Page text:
Now, Roxie, unfortunately continued to at like a complete moron. But suddenly, I was seeing the overall concept and plan behind this directorial decision. The lines about the courtroom antics, the ease of fooling the justice system take on light never seen in the film. It becomes clear to me that the "lost, misguided fool" of this play is not the female role model, but the American Justice system. Chicago has the ability to be slanted in either direction. The director may choose to slant it towards the budding female roles in American society, or the budding Justice System. Ah! There is was! The substance that I feared was lacking. The women had to be portrayed as idiots because there was such a pointed focus on how even these "bimbos" who didn't have a clue were able to outwit the courts.
I will admit that since my own sensibilities slant towards feminism just slightly more than legal balance, I still do like the choices of Rob Marshall. However, I can fully appreciate the artistic choices of this particular musical. I really do love it when directors find the multiple layers of a script, focus their version on a single point, and do not fear the "predisposed audience" like myself.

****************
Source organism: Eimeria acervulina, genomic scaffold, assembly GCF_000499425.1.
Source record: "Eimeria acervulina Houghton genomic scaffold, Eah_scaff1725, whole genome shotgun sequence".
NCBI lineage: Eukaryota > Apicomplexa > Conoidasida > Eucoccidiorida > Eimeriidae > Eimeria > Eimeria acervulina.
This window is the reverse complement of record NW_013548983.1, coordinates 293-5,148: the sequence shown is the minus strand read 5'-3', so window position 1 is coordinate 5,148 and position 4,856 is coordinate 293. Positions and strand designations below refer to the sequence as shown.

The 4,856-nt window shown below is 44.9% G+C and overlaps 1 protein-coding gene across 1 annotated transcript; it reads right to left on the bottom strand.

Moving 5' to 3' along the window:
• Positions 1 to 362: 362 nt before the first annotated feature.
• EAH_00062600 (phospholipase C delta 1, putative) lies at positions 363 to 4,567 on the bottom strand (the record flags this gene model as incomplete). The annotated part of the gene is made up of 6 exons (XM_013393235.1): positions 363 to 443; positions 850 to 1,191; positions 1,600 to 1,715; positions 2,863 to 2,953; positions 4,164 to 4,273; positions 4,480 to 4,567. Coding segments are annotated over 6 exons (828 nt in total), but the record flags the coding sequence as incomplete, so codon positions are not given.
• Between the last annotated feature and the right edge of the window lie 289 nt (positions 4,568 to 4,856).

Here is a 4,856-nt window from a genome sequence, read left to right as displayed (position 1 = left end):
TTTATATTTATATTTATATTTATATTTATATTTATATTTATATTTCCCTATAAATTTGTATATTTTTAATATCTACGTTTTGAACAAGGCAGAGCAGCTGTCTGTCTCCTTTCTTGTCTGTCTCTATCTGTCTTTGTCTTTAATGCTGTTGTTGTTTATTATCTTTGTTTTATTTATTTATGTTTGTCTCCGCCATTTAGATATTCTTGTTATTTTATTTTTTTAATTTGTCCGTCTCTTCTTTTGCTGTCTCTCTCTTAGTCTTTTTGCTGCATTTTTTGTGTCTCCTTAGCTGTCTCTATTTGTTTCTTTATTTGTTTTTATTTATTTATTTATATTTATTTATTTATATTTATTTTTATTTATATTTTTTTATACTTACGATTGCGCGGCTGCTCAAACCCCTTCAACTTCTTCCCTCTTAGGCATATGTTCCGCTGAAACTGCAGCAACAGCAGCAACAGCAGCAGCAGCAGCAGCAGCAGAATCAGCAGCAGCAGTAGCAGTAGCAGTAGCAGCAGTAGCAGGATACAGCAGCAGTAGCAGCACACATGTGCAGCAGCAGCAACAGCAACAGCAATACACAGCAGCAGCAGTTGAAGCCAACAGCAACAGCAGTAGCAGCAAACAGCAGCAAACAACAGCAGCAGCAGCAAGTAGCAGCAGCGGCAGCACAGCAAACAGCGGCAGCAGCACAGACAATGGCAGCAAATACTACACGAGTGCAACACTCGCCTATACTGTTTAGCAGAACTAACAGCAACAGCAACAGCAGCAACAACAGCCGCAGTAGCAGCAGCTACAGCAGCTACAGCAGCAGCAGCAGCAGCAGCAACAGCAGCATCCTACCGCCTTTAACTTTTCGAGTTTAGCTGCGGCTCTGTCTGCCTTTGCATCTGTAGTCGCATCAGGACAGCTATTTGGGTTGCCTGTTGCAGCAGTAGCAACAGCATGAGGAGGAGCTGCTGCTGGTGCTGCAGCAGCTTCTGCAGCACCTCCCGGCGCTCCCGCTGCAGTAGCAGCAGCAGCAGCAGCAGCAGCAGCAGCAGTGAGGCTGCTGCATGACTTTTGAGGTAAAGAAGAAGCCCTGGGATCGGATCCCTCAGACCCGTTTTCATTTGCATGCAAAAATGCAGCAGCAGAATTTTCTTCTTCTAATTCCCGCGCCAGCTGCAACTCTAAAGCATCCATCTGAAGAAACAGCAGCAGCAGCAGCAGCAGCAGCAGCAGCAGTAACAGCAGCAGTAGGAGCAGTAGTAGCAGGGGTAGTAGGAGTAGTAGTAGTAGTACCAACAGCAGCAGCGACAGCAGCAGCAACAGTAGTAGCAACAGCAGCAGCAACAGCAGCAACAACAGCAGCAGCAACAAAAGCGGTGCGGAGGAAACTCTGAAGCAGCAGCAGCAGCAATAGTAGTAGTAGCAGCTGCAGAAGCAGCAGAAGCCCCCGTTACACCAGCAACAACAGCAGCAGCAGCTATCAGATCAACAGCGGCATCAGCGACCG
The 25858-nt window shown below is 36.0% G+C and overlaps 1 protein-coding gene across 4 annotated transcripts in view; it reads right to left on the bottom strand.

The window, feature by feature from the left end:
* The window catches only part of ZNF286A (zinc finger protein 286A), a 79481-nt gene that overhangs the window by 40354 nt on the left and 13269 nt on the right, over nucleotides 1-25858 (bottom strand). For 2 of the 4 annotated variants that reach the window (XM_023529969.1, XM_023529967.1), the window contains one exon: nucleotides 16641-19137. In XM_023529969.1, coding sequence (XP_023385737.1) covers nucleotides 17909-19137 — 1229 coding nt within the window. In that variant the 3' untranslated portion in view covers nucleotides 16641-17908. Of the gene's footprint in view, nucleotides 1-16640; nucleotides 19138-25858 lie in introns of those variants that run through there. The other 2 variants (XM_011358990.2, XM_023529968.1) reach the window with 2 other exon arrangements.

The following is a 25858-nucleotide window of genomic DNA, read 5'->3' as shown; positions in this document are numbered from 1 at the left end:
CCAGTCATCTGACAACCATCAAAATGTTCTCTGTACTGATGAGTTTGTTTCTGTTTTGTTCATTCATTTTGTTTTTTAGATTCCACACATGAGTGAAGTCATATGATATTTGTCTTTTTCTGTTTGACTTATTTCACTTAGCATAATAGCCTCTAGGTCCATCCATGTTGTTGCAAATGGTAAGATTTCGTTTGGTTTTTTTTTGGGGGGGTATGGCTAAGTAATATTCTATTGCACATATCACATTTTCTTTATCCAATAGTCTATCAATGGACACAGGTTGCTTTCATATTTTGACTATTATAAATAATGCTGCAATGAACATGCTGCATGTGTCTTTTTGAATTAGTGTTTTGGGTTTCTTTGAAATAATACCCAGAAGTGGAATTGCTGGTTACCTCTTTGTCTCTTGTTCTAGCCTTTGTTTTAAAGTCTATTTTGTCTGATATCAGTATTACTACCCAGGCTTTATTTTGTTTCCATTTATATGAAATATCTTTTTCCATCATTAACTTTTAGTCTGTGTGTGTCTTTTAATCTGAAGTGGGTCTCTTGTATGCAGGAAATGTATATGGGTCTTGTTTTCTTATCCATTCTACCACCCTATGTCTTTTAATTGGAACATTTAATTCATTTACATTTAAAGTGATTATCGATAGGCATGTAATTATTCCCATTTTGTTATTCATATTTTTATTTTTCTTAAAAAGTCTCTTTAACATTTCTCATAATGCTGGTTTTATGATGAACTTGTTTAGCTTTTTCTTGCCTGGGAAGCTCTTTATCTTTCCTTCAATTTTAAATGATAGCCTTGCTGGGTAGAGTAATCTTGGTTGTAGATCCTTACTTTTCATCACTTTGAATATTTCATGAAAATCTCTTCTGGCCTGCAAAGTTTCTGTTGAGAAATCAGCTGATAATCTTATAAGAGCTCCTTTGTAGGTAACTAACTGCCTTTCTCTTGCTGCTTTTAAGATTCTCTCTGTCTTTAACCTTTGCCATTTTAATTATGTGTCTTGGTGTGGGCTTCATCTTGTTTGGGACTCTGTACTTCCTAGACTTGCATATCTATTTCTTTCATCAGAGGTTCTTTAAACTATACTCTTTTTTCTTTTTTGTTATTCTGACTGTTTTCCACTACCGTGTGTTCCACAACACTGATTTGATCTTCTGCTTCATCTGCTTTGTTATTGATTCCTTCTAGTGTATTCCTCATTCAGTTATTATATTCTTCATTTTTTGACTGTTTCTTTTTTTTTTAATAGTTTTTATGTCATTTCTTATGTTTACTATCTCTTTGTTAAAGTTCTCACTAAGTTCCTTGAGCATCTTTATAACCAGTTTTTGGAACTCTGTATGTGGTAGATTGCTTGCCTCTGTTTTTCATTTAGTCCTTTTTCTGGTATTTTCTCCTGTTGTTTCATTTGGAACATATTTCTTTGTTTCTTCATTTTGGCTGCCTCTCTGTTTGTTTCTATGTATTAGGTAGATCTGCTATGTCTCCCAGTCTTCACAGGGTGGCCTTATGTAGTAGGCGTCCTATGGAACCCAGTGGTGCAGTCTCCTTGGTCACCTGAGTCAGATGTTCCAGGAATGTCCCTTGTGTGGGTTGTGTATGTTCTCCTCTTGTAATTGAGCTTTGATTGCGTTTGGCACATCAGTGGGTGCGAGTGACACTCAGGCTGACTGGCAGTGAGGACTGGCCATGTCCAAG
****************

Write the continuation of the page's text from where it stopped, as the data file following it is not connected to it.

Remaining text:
Overall, I truly enjoyed the show. I felt that the performances were strong, although there were a few weak points in singing. As can sometimes be the disappointing way of plays, even the most ignorant of audiences can sometimes point out chorus members or supporting actors that stole the show from the mediocre leads. I am speaking of a couple of the cell block girls, Amos, and Mary Sunshine. They stole the show while Roxie, Velma, Billy Flynn, and Momma Morton left something to be desired at times. Makes me wonder if I too am sometimes running the risk of falling into "director's tunnel vision" in casting. Kick me if I do. Thanks!
Okay, I've said my very long winded peace… Now go see the musical when it comes into your town and argue with me if you disagree. Much love, Keckie!
** In case you are not familiar with these adaptation styles, in most cases they can be broken into "thematically inspired," "plot inspired," or "direct translation." Thematically inspired would be something like Apocalypse Now being born from Heart of Darkness. Plot Inspired would be something like Ten Things I Hate About You from The Taming of the Shrew. And Direct Translation might be something like Zefferelli's Hamlet and Shakespeare's Hamlet.
Monday, February 09, 2009